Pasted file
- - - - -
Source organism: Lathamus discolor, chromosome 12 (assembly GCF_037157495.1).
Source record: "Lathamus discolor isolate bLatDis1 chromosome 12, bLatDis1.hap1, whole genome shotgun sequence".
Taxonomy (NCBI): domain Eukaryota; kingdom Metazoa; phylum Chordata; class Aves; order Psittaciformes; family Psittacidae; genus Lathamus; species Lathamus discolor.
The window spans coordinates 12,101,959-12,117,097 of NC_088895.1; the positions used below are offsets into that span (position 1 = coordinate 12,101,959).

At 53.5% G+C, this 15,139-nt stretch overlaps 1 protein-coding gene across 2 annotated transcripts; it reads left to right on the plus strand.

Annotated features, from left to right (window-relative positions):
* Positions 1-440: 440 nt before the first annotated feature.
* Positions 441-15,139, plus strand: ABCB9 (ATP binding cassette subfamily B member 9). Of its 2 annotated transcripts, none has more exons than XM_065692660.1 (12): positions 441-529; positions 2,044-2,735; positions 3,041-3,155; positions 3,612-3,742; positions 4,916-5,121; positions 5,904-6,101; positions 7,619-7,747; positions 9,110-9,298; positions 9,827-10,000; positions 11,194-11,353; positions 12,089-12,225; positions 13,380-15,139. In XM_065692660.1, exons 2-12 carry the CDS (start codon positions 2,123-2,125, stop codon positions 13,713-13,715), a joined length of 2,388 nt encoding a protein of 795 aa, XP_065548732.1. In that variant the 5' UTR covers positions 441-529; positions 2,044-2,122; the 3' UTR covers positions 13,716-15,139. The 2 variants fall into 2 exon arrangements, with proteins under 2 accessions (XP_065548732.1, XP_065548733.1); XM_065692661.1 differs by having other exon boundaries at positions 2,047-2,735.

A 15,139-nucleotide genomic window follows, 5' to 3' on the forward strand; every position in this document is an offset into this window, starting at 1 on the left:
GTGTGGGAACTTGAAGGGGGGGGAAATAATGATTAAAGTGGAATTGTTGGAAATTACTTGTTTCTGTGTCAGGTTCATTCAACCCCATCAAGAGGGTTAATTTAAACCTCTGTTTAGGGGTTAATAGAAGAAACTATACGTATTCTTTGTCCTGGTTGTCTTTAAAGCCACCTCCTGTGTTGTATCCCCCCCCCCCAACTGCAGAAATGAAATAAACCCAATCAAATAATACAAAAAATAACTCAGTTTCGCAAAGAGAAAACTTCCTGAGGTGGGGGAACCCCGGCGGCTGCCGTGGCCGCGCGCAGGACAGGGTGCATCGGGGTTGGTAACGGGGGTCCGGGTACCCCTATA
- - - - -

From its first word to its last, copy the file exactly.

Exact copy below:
Source organism: Lathamus discolor, chromosome 12 (assembly GCF_037157495.1).
Source record: "Lathamus discolor isolate bLatDis1 chromosome 12, bLatDis1.hap1, whole genome shotgun sequence".
Taxonomy (NCBI): domain Eukaryota; kingdom Metazoa; phylum Chordata; class Aves; order Psittaciformes; family Psittacidae; genus Lathamus; species Lathamus discolor.
The window spans coordinates 12,101,959-12,117,097 of NC_088895.1; the positions used below are offsets into that span (position 1 = coordinate 12,101,959).

At 53.5% G+C, this 15,139-nt stretch overlaps 1 protein-coding gene across 2 annotated transcripts; it reads left to right on the plus strand.

Annotated features, from left to right (window-relative positions):
* Positions 1-440: 440 nt before the first annotated feature.
* Positions 441-15,139, plus strand: ABCB9 (ATP binding cassette subfamily B member 9). Of its 2 annotated transcripts, none has more exons than XM_065692660.1 (12): positions 441-529; positions 2,044-2,735; positions 3,041-3,155; positions 3,612-3,742; positions 4,916-5,121; positions 5,904-6,101; positions 7,619-7,747; positions 9,110-9,298; positions 9,827-10,000; positions 11,194-11,353; positions 12,089-12,225; positions 13,380-15,139. In XM_065692660.1, exons 2-12 carry the CDS (start codon positions 2,123-2,125, stop codon positions 13,713-13,715), a joined length of 2,388 nt encoding a protein of 795 aa, XP_065548732.1. In that variant the 5' UTR covers positions 441-529; positions 2,044-2,122; the 3' UTR covers positions 13,716-15,139. The 2 variants fall into 2 exon arrangements, with proteins under 2 accessions (XP_065548732.1, XP_065548733.1); XM_065692661.1 differs by having other exon boundaries at positions 2,047-2,735.

A 15,139-nucleotide genomic window follows, 5' to 3' on the forward strand; every position in this document is an offset into this window, starting at 1 on the left:
GTGTGGGAACTTGAAGGGGGGGGAAATAATGATTAAAGTGGAATTGTTGGAAATTACTTGTTTCTGTGTCAGGTTCATTCAACCCCATCAAGAGGGTTAATTTAAACCTCTGTTTAGGGGTTAATAGAAGAAACTATACGTATTCTTTGTCCTGGTTGTCTTTAAAGCCACCTCCTGTGTTGTATCCCCCCCCCCCAACTGCAGAAATGAAATAAACCCAATCAAATAATACAAAAAATAACTCAGTTTCGCAAAGAGAAAACTTCCTGAGGTGGGGGAACCCCGGCGGCTGCCGTGGCCGCGCGCAGGACAGGGTGCATCGGGGTTGGTAACGGGGGTCCGGGTACCCCTATA